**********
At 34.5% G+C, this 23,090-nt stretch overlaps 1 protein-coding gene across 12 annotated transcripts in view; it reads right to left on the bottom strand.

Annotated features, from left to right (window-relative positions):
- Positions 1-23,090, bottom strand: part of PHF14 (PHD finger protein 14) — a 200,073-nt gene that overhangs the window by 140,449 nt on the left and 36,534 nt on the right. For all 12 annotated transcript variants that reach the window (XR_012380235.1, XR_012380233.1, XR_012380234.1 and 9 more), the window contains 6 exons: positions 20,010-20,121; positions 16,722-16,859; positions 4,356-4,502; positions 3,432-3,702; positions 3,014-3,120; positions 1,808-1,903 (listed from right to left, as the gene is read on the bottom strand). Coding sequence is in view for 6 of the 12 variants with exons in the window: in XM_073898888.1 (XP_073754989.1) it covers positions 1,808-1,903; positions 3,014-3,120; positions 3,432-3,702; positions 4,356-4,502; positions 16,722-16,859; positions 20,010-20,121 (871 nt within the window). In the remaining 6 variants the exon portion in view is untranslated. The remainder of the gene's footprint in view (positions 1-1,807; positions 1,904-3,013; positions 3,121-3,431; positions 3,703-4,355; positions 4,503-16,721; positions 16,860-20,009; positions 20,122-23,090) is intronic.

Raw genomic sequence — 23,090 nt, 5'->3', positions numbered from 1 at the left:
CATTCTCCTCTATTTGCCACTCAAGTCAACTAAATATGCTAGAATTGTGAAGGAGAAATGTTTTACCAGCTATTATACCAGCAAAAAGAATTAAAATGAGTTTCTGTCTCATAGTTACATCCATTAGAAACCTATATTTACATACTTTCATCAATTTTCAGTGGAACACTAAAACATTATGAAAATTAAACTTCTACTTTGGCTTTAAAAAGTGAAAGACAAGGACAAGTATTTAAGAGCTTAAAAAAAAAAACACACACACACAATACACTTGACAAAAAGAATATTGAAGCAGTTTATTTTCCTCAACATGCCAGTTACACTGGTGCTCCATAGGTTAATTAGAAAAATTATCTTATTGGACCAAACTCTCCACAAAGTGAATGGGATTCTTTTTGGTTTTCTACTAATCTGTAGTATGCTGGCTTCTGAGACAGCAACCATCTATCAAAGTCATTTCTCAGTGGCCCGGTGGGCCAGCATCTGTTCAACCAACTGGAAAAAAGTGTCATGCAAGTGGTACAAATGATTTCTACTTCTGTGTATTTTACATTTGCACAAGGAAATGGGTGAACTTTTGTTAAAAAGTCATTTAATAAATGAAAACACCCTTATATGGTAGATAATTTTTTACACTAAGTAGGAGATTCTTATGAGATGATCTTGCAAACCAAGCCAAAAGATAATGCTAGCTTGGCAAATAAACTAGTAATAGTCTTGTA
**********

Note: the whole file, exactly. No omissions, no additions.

At 34.5% G+C, this 23,090-nt stretch overlaps 1 protein-coding gene across 12 annotated transcripts in view; it reads right to left on the bottom strand.

Annotated features, from left to right (window-relative positions):
- Positions 1-23,090, bottom strand: part of PHF14 (PHD finger protein 14) — a 200,073-nt gene that overhangs the window by 140,449 nt on the left and 36,534 nt on the right. For all 12 annotated transcript variants that reach the window (XR_012380235.1, XR_012380233.1, XR_012380234.1 and 9 more), the window contains 6 exons: positions 20,010-20,121; positions 16,722-16,859; positions 4,356-4,502; positions 3,432-3,702; positions 3,014-3,120; positions 1,808-1,903 (listed from right to left, as the gene is read on the bottom strand). Coding sequence is in view for 6 of the 12 variants with exons in the window: in XM_073898888.1 (XP_073754989.1) it covers positions 1,808-1,903; positions 3,014-3,120; positions 3,432-3,702; positions 4,356-4,502; positions 16,722-16,859; positions 20,010-20,121 (871 nt within the window). In the remaining 6 variants the exon portion in view is untranslated. The remainder of the gene's footprint in view (positions 1-1,807; positions 1,904-3,013; positions 3,121-3,431; positions 3,703-4,355; positions 4,503-16,721; positions 16,860-20,009; positions 20,122-23,090) is intronic.

Raw genomic sequence — 23,090 nt, 5'->3', positions numbered from 1 at the left:
CATTCTCCTCTATTTGCCACTCAAGTCAACTAAATATGCTAGAATTGTGAAGGAGAAATGTTTTACCAGCTATTATACCAGCAAAAAGAATTAAAATGAGTTTCTGTCTCATAGTTACATCCATTAGAAACCTATATTTACATACTTTCATCAATTTTCAGTGGAACACTAAAACATTATGAAAATTAAACTTCTACTTTGGCTTTAAAAAGTGAAAGACAAGGACAAGTATTTAAGAGCTTAAAAAAAAAAACACACACACACAATACACTTGACAAAAAGAATATTGAAGCAGTTTATTTTCCTCAACATGCCAGTTACACTGGTGCTCCATAGGTTAATTAGAAAAATTATCTTATTGGACCAAACTCTCCACAAAGTGAATGGGATTCTTTTTGGTTTTCTACTAATCTGTAGTATGCTGGCTTCTGAGACAGCAACCATCTATCAAAGTCATTTCTCAGTGGCCCGGTGGGCCAGCATCTGTTCAACCAACTGGAAAAAAGTGTCATGCAAGTGGTACAAATGATTTCTACTTCTGTGTATTTTACATTTGCACAAGGAAATGGGTGAACTTTTGTTAAAAAGTCATTTAATAAATGAAAACACCCTTATATGGTAGATAATTTTTTACACTAAGTAGGAGATTCTTATGAGATGATCTTGCAAACCAAGCCAAAAGATAATGCTAGCTTGGCAAATAAACTAGTAATAGTCTTGTA